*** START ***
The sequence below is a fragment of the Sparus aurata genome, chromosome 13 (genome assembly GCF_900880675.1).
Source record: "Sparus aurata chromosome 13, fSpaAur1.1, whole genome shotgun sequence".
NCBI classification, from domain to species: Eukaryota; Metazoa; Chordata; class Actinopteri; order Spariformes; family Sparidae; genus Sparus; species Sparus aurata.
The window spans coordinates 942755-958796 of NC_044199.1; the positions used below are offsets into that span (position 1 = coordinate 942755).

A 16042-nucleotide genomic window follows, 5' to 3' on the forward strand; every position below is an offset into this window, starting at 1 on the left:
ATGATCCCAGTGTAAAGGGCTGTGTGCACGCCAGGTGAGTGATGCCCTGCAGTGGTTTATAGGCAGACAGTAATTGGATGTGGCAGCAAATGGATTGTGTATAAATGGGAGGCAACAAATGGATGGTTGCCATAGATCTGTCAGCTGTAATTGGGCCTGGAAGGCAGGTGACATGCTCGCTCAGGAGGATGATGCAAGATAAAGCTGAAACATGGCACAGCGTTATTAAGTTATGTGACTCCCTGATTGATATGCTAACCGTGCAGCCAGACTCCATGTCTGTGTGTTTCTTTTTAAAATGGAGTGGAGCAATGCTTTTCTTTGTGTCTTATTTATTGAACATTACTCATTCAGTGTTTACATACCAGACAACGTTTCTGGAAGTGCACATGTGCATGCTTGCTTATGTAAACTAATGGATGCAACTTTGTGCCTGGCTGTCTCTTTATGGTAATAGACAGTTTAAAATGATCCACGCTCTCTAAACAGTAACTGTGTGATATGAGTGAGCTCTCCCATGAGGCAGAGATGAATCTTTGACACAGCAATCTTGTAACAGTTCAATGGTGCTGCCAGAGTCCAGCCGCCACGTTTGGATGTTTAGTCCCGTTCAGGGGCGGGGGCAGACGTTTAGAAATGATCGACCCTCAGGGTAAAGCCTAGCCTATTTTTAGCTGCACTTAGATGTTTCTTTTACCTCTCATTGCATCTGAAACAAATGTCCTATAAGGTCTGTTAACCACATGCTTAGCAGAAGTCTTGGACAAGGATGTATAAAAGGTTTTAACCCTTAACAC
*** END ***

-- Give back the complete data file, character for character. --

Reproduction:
The sequence below is a fragment of the Sparus aurata genome, chromosome 13 (genome assembly GCF_900880675.1).
Source record: "Sparus aurata chromosome 13, fSpaAur1.1, whole genome shotgun sequence".
NCBI classification, from domain to species: Eukaryota; Metazoa; Chordata; class Actinopteri; order Spariformes; family Sparidae; genus Sparus; species Sparus aurata.
The window spans coordinates 942755-958796 of NC_044199.1; the positions used below are offsets into that span (position 1 = coordinate 942755).

A 16042-nucleotide genomic window follows, 5' to 3' on the forward strand; every position below is an offset into this window, starting at 1 on the left:
ATGATCCCAGTGTAAAGGGCTGTGTGCACGCCAGGTGAGTGATGCCCTGCAGTGGTTTATAGGCAGACAGTAATTGGATGTGGCAGCAAATGGATTGTGTATAAATGGGAGGCAACAAATGGATGGTTGCCATAGATCTGTCAGCTGTAATTGGGCCTGGAAGGCAGGTGACATGCTCGCTCAGGAGGATGATGCAAGATAAAGCTGAAACATGGCACAGCGTTATTAAGTTATGTGACTCCCTGATTGATATGCTAACCGTGCAGCCAGACTCCATGTCTGTGTGTTTCTTTTTAAAATGGAGTGGAGCAATGCTTTTCTTTGTGTCTTATTTATTGAACATTACTCATTCAGTGTTTACATACCAGACAACGTTTCTGGAAGTGCACATGTGCATGCTTGCTTATGTAAACTAATGGATGCAACTTTGTGCCTGGCTGTCTCTTTATGGTAATAGACAGTTTAAAATGATCCACGCTCTCTAAACAGTAACTGTGTGATATGAGTGAGCTCTCCCATGAGGCAGAGATGAATCTTTGACACAGCAATCTTGTAACAGTTCAATGGTGCTGCCAGAGTCCAGCCGCCACGTTTGGATGTTTAGTCCCGTTCAGGGGCGGGGGCAGACGTTTAGAAATGATCGACCCTCAGGGTAAAGCCTAGCCTATTTTTAGCTGCACTTAGATGTTTCTTTTACCTCTCATTGCATCTGAAACAAATGTCCTATAAGGTCTGTTAACCACATGCTTAGCAGAAGTCTTGGACAAGGATGTATAAAAGGTTTTAACCCTTAACAC